Or, as was the case after we just finished creating our first "standards compliant secure Windows 2000 environment," you discover that MS's new release of the programming tool every programmer in the office needs REQUIRES administrative privileges for the software to run.
IE being "part of the OS" is one of those confused ideas that gets blamed for much that doesn't make sense. It's only "part of the OS" in the sense that it is packaged as a shared library that other applications and services can use. Beyond that it's just a user-mode application like anything else.
As for bypassing ASLR, I'm not convinced that's too big a deal - it's never been a particularly strong way of protecting an OS anyway. It'd be rather more useful to know whether the exploit can break out of Protected Mode IE (whereby IE normally runs with less permission than a standard user as long as UAC is enabled) as neither the Rapid7 post or MSFT's advisory is entirely clear on that one.
Not trying to be disagreeable, but the rumor/FUD/whatever-you-want-to-call-it that IE exists at a lower security context than a normal application is an old, well established one... so is there any way to verify (source?) that "it's just a user-mode application like anything else" and does not make use of what would normally be restricted calls and methods?
Rapid7 might look a bit more knowledgeable in all this if they actually managed to make their own website correctly detect browsers, instead of putting up an "Attention IE6 user, you need to upgrade your browser" when visited in IE10. What exactly is the point of an advisory that the very users you're supposedly warning can't read because you don't know how to write HTML properly??
'Because a browser has a security bug we should stop using it? '
...'Software gets exploited, the important thing is that the bugs get addressed not that they exist.'
Yes and no. You don't scrap your car and buy a new one if it breaks down once, but if it breaks down every week and every other car by the same manufacturer breaks down every week, then maybe it's time to buy one from someone else don't you think?
Because the vulnerability affects functionality that was not implemented in the older browsers?
IE10 isn't just IE6 with some of the broken bits fixed. It's a whole new turd sandwich - the bread maybe the soggy, mouldy exterior that we are familiar with, but you can notice the smell isn't quite as bad and the brown colouring of the filling is more pleasant on the eye.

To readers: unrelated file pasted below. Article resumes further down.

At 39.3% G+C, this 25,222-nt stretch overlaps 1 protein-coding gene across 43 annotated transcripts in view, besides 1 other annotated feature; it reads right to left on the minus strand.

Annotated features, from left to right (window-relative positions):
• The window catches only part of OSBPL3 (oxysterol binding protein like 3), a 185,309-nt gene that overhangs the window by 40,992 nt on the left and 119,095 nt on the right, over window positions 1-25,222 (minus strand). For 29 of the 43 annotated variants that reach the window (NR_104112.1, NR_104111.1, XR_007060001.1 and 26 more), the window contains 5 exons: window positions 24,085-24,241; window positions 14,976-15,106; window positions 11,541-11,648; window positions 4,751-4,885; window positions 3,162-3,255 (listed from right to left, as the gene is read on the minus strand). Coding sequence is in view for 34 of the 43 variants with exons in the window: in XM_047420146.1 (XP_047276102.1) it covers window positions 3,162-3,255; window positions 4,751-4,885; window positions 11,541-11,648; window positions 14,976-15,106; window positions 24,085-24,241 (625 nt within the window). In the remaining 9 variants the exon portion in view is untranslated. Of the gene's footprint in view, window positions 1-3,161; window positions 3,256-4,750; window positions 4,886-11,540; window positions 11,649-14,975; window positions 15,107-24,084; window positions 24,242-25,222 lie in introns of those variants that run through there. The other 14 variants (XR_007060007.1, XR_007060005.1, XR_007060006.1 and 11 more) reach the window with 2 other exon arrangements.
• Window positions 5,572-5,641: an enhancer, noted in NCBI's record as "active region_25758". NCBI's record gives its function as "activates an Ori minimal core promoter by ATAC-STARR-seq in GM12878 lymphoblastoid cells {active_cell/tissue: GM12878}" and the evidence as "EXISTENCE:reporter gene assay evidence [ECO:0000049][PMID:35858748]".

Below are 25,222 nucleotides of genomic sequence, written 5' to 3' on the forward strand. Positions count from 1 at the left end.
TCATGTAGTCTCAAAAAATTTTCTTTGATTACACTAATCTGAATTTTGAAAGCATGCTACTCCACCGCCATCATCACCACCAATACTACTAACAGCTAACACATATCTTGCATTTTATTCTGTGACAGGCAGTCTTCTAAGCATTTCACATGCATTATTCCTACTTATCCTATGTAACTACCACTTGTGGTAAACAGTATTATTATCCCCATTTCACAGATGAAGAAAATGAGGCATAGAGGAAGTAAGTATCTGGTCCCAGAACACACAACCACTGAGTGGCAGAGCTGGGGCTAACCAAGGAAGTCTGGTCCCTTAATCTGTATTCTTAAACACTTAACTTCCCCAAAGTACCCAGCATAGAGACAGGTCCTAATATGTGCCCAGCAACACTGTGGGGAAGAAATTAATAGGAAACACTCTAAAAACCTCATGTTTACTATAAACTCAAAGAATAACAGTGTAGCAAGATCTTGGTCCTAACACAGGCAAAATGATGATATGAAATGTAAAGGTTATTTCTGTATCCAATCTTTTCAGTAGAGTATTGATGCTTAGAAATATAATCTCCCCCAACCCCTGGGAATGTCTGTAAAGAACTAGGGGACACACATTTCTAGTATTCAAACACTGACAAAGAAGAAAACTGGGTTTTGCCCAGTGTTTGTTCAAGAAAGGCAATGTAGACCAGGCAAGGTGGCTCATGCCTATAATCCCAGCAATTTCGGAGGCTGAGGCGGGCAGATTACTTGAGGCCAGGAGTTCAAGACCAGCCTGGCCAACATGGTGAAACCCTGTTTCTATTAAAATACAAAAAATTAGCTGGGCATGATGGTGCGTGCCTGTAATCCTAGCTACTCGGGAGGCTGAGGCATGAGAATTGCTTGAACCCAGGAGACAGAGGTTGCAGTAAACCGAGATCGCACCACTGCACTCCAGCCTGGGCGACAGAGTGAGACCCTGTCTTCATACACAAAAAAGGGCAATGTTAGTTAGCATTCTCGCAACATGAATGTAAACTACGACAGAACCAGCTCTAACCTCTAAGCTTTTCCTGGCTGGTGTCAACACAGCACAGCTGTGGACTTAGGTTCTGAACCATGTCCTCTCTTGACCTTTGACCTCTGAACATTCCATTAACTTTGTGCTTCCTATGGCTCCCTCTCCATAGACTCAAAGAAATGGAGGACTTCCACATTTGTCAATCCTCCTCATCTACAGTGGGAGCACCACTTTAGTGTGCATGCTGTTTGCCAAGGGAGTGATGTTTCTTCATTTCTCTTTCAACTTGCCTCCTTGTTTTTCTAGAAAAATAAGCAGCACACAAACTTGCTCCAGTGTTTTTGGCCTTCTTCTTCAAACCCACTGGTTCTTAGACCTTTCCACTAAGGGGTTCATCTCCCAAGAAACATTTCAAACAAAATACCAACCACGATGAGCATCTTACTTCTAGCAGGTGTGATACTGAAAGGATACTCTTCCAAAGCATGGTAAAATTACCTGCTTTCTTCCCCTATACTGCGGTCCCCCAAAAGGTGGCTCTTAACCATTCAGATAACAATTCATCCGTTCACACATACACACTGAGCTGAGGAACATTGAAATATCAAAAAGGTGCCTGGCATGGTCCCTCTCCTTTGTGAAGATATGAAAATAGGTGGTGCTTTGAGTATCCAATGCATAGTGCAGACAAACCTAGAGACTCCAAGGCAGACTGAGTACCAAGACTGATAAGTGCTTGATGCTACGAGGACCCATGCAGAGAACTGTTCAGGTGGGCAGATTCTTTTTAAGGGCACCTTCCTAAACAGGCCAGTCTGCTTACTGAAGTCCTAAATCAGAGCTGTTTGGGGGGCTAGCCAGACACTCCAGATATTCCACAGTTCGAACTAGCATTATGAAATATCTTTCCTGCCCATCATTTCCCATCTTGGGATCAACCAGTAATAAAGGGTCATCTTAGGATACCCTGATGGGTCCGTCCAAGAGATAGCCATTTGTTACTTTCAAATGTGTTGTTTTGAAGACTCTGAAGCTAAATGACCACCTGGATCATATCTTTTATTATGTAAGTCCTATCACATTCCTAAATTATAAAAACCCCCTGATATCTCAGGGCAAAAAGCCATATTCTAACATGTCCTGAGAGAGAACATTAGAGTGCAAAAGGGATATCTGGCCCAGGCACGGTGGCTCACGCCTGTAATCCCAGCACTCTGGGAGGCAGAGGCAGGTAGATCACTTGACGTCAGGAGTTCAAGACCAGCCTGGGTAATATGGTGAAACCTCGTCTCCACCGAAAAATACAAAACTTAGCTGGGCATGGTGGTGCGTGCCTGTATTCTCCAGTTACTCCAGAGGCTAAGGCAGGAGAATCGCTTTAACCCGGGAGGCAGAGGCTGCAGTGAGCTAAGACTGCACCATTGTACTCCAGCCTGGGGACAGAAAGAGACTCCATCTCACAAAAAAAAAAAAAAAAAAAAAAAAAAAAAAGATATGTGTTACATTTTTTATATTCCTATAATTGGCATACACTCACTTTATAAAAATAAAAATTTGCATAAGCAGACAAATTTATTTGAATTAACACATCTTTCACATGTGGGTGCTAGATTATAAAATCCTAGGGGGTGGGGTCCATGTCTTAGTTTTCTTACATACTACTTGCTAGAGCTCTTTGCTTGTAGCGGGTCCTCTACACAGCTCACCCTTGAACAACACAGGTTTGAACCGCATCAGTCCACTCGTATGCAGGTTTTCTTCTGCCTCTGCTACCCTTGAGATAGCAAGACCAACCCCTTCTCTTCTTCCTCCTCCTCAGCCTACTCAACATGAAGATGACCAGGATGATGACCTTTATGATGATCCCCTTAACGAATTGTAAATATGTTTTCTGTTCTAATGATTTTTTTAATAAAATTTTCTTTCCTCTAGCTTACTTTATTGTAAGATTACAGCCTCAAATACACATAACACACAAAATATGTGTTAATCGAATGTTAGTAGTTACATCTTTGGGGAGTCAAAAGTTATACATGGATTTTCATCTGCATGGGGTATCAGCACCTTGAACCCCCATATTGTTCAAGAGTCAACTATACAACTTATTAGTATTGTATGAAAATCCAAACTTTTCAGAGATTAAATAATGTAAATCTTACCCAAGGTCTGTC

...that i.e. is less susceptible to a certain attack than many of the other browsers...
Ooo look here it is.
(following link to)
"Just on the browser compatibly for that XSS: IE9 and IE10 are actually pretty good and will warn you about it without exexuting it. All other browsers tested – Chrome, Firefox and Safari (desktop and iOS) – will happily parse it and allow the exploit to occur."
So lets face it, use one browser your screwed one way and use another and your screwed another way.
...that has bugs, now not IE (taking a pop at the favourite browser again) because that has a bug which can infect your machine when you browse to dodgy, badly maintained sites.
What about all the other software with bugs in it?
I'm not saying IE is better than the others, I'm used to it and am well aware that other browsers can be better and can be worse. Security of software it a process, not a state. My money is on Microsoft at the moment when it comes to process and support and the feed through to consumer and the enterprise.
Recently I had cause to contact the DWP and had difficulty with their on-line form. The contact centre refered me to this link.
Unfortunately it turned out that my PC isn't old enough to discuss pensions.
Operating systems and browsers
The service is not currently available using Macs or other Unix based systems even though you may be able to input information.
Our service currently works with the following operating systems and browsers:
Microsoft Windows 98:
Internet Explorer versions 5.0.1, 5.5 and 6.0
Microsoft Windows ME
Internet Explorer version 5.5 and 6.0
Microsoft Windows 2000
Internet Explorer version 5.0.1, 5.5 and 6.0
Microsoft Windows XP
Internet Explorer 6.0
Its really hard to seriously address this.
First issue is that at some point, as others have said, every browser has a "oooooooo nooooooooooos exploit" moment. Thats life, thats software, the bastards are always out to get you.
Second issue is that for things other than random website browsing, browser brand and version become a massive headache. I've got MSIE, Firefox and Chrome on my work PC just to be able to make the websites and applications I need to use work correctly.
Combine those two things together and all you can hope for are fixes for issues as they come along and to be honest, all of the three I use do do that.... maybe not in time for some nasty 0day, but nobody protects you against 0day.
It's fast, doesn't crash, conforms to standards, consumes little memory and is highly secure.
Everyone loves the Trident rendering engine, and the tight integration with Microsoft's 'ecosystem'!
This site (http://browseryoulovedtohate.com/) states it so, therefore it must be true!
Biting the hand that feeds IT © 1998–2019